From this article, you will learn some common mistakes in dental supplies and practices that can ruin your infection control efforts.

Dental clinics work with a lot of dental supplies in New South Wales (NSW) and that is why it is important to ensure that all the supplies they use adhere to the available safety standards. When it comes to infection control, dental practices should not compromise on anything. Nobody wants their patients or team member to acquire an infection but despite the good intentions that dental practitioners have, mistakes can happen. As a result of those mistakes, the risks for infection may increase. If you are guilty of making some of the following mistakes, you should work towards fixing them.


Not developing an infection control program

Each dental facility should develop and maintain an occupational health program and infection prevention program. Training and planning are vital to the infection control program of a dental practice. An inadequately written plan is a common problem that practices have. When you visit dental clinics, you will find out that there is no written program. One team member might train others on how to clean, reprocess and disinfect instruments but the protocol of the office is not written. Dental clinics may have an infection control manual that is thick and full of nice policies, resources, protocol, templates, and references for documentation, but it sits unwrapped on the shelf since it is of no use.

Every dental facility should have a written manual that is site-specific that may be utilised daily. Passing infection control protocol and policies to team members or staff members informally can lead to errors and misunderstandings during keeping dental supplies safe.

Improper PPEs

Personal protective equipment is necessary and something any dental clinic would have on hand. However, it is not enough to simply have it and even use it incorrectly. During any treatment where there is spatter or spray, they should leave the PPE at the site and not take it home. It should be changed between your patients whenever there is spatter or spray.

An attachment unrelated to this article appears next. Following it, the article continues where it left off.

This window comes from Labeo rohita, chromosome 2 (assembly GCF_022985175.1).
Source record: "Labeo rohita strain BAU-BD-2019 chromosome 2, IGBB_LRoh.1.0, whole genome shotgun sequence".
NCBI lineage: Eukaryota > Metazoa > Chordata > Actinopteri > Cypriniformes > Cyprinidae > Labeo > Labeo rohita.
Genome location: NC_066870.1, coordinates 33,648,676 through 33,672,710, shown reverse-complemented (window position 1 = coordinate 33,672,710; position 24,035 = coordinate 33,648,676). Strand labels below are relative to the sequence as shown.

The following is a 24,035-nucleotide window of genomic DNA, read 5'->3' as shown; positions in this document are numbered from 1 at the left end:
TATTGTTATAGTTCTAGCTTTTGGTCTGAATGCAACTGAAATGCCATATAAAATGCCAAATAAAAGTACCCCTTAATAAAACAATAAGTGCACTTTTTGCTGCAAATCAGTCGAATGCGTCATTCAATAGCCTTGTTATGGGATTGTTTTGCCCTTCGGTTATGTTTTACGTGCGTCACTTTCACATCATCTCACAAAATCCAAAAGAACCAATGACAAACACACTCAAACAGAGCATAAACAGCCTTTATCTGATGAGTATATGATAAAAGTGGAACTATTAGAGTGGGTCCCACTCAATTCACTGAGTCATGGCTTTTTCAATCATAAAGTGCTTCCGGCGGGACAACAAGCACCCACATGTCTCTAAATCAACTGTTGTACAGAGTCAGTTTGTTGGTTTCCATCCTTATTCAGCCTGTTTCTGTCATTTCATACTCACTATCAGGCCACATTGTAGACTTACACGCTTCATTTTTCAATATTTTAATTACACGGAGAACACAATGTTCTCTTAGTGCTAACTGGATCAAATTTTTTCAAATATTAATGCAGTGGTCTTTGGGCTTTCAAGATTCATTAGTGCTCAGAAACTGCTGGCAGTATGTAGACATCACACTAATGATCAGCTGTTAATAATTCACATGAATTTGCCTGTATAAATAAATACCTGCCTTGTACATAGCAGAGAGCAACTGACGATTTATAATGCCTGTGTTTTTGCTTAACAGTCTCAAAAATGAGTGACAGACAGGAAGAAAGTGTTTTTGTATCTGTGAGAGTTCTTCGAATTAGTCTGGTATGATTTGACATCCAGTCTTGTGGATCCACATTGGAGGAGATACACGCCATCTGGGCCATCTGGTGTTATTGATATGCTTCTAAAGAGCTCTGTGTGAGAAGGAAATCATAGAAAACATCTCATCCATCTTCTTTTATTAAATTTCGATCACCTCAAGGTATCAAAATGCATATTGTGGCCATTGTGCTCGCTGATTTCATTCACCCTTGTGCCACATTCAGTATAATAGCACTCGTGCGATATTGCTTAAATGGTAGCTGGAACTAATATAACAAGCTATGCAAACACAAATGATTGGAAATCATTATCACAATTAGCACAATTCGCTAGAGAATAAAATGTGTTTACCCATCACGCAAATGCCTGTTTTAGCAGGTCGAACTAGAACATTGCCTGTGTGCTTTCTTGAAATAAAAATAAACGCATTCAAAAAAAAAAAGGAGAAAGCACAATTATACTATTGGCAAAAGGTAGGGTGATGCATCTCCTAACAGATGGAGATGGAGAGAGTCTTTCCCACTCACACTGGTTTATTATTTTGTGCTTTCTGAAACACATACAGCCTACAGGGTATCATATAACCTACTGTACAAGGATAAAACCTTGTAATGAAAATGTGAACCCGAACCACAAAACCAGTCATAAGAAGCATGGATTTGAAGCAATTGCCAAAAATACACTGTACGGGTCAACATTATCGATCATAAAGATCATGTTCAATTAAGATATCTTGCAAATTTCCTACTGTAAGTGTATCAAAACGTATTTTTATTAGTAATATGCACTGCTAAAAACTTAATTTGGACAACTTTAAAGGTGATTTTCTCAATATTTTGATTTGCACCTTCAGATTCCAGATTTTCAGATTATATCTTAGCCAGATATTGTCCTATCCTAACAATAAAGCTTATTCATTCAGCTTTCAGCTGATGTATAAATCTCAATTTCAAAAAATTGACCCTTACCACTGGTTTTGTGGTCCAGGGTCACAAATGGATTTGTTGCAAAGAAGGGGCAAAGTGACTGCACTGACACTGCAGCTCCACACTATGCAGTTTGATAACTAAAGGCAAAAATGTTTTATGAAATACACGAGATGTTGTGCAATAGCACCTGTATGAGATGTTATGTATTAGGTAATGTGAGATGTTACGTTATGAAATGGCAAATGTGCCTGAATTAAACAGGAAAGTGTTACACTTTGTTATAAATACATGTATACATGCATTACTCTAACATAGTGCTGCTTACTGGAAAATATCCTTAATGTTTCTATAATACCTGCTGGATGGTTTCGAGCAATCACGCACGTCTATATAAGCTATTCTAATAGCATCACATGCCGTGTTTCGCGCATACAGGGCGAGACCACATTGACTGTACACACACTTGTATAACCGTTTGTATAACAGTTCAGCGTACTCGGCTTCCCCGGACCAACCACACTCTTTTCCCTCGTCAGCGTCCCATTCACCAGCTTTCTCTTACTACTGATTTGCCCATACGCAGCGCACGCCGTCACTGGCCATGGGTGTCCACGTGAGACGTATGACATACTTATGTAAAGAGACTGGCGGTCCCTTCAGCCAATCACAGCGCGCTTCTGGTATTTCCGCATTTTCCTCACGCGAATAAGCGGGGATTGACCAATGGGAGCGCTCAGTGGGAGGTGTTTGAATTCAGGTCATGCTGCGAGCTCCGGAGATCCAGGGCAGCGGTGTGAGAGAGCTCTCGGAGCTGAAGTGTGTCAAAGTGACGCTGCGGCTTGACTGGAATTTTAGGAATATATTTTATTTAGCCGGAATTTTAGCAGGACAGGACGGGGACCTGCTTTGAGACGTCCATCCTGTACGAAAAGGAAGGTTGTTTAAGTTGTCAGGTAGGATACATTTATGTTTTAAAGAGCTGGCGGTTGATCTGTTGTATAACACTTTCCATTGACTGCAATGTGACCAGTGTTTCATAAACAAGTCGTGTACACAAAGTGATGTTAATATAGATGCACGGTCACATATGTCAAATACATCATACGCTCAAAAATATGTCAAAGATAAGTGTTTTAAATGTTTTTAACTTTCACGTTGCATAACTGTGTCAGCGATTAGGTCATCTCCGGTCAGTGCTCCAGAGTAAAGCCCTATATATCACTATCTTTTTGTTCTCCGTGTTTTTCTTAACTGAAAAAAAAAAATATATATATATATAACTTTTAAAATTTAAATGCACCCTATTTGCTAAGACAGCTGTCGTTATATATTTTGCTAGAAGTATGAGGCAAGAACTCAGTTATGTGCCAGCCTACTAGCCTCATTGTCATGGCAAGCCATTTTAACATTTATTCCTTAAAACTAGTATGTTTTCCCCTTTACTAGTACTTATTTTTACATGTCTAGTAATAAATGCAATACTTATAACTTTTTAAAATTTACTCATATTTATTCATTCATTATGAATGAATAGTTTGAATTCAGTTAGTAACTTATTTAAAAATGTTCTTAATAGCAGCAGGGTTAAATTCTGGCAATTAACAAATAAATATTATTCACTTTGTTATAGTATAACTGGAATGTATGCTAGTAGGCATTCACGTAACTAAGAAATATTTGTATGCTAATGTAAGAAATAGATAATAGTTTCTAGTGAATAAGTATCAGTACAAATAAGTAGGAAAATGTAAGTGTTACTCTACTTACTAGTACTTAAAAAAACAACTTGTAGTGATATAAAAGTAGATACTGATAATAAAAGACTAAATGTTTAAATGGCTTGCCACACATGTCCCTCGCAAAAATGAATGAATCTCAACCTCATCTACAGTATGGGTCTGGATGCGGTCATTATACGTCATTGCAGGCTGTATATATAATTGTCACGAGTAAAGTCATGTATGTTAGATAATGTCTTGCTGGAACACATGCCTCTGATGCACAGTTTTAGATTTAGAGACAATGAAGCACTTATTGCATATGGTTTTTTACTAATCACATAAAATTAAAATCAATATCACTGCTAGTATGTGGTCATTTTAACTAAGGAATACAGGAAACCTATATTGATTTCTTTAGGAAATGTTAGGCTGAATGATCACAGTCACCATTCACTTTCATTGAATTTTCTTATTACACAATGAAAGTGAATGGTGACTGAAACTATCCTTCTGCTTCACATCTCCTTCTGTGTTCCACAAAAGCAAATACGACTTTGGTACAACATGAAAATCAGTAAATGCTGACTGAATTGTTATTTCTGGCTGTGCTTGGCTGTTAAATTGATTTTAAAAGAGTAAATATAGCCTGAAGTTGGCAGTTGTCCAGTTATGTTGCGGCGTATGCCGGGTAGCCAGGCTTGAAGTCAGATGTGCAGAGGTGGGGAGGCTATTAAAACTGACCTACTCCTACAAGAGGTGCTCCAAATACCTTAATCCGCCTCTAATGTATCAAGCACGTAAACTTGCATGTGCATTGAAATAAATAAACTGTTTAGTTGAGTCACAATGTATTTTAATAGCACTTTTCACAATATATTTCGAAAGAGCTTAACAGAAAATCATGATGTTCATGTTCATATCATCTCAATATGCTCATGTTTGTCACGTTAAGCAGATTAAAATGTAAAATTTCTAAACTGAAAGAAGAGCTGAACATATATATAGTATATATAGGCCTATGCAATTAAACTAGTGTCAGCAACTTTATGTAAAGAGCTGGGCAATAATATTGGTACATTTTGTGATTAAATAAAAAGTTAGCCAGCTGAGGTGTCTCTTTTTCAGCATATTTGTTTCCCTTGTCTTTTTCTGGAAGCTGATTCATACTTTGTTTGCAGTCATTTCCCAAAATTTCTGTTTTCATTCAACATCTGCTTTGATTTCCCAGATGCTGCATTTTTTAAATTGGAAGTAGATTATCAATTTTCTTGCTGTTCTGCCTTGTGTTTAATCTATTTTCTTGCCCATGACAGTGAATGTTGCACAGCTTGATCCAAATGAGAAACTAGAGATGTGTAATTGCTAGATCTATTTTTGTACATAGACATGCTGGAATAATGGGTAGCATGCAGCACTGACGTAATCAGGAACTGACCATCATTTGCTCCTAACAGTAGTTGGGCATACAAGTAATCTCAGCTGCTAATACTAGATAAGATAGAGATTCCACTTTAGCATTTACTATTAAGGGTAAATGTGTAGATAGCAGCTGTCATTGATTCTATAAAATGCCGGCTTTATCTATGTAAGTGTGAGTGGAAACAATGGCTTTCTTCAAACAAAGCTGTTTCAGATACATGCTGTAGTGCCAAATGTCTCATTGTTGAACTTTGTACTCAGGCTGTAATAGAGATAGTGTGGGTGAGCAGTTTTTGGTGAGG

If a patient is there just having a cleaning or hygiene appointment, the hygienist would need to wear proper PPEs over their clothing and remove it after treatment of the patient and wear fresh PPE for the next patient. When a dentist is just coming in to do a quick exam, he or she might not need to change the PPE unless they were with another patient where spray or splatter happened on their PPE. It is important to spray or splatter but to avoid moving the spray or spatter on their PPE.

Not segregating dirty instruments

It is important to segregate dirty dental supplies NSW during reprocessing. This is not just for the sake of cleaning but also in case worse things happen. It is important to be able to identify instruments and tools used on a specific patient to be able to identify the patient in case of a cut by a contaminated instrument. In short, if they had 3 operatories, then take the dirty instruments on a tray from all of them and put them into the sink for sterilisation and get stuck by one of the instruments, the dentist needs to ask all the patients if they would agree to have a blood test and offer the test to the employee who got stuck.